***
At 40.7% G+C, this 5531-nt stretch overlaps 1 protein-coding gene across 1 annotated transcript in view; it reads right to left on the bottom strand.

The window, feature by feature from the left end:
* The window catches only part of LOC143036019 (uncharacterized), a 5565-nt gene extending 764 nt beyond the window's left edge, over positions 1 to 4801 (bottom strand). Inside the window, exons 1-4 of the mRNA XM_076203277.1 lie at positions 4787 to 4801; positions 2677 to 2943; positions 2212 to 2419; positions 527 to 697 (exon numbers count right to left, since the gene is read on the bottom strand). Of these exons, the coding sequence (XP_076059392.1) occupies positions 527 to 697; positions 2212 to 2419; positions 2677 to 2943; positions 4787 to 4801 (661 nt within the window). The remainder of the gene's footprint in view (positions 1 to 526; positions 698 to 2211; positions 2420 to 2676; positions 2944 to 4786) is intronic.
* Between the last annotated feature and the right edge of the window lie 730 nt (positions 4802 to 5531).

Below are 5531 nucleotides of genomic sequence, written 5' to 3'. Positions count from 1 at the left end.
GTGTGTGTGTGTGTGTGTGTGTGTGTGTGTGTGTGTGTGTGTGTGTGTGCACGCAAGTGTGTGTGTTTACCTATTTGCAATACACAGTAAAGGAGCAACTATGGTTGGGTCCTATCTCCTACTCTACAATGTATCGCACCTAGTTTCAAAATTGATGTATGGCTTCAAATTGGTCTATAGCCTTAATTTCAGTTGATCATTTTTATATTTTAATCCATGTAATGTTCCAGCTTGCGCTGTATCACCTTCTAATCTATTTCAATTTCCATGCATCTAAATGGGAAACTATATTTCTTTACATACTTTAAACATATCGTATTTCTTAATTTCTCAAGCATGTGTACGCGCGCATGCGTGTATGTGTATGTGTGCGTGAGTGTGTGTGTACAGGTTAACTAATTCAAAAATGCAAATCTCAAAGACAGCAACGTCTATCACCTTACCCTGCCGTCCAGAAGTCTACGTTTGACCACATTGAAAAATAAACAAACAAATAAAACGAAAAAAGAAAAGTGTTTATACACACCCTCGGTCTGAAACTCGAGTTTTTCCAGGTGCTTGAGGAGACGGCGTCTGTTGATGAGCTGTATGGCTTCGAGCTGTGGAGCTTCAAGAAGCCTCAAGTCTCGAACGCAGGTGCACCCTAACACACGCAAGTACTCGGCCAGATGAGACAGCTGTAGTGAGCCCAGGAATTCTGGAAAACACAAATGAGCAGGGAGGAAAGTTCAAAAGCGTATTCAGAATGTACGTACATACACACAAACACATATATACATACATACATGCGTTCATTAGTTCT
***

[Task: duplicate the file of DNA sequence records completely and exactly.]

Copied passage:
At 40.7% G+C, this 5531-nt stretch overlaps 1 protein-coding gene across 1 annotated transcript in view; it reads right to left on the bottom strand.

The window, feature by feature from the left end:
* The window catches only part of LOC143036019 (uncharacterized), a 5565-nt gene extending 764 nt beyond the window's left edge, over positions 1 to 4801 (bottom strand). Inside the window, exons 1-4 of the mRNA XM_076203277.1 lie at positions 4787 to 4801; positions 2677 to 2943; positions 2212 to 2419; positions 527 to 697 (exon numbers count right to left, since the gene is read on the bottom strand). Of these exons, the coding sequence (XP_076059392.1) occupies positions 527 to 697; positions 2212 to 2419; positions 2677 to 2943; positions 4787 to 4801 (661 nt within the window). The remainder of the gene's footprint in view (positions 1 to 526; positions 698 to 2211; positions 2420 to 2676; positions 2944 to 4786) is intronic.
* Between the last annotated feature and the right edge of the window lie 730 nt (positions 4802 to 5531).

Below are 5531 nucleotides of genomic sequence, written 5' to 3'. Positions count from 1 at the left end.
GTGTGTGTGTGTGTGTGTGTGTGTGTGTGTGTGTGTGTGTGTGTGTGTGCACGCAAGTGTGTGTGTTTACCTATTTGCAATACACAGTAAAGGAGCAACTATGGTTGGGTCCTATCTCCTACTCTACAATGTATCGCACCTAGTTTCAAAATTGATGTATGGCTTCAAATTGGTCTATAGCCTTAATTTCAGTTGATCATTTTTATATTTTAATCCATGTAATGTTCCAGCTTGCGCTGTATCACCTTCTAATCTATTTCAATTTCCATGCATCTAAATGGGAAACTATATTTCTTTACATACTTTAAACATATCGTATTTCTTAATTTCTCAAGCATGTGTACGCGCGCATGCGTGTATGTGTATGTGTGCGTGAGTGTGTGTGTACAGGTTAACTAATTCAAAAATGCAAATCTCAAAGACAGCAACGTCTATCACCTTACCCTGCCGTCCAGAAGTCTACGTTTGACCACATTGAAAAATAAACAAACAAATAAAACGAAAAAAGAAAAGTGTTTATACACACCCTCGGTCTGAAACTCGAGTTTTTCCAGGTGCTTGAGGAGACGGCGTCTGTTGATGAGCTGTATGGCTTCGAGCTGTGGAGCTTCAAGAAGCCTCAAGTCTCGAACGCAGGTGCACCCTAACACACGCAAGTACTCGGCCAGATGAGACAGCTGTAGTGAGCCCAGGAATTCTGGAAAACACAAATGAGCAGGGAGGAAAGTTCAAAAGCGTATTCAGAATGTACGTACATACACACAAACACATATATACATACATACATGCGTTCATTAGTTCT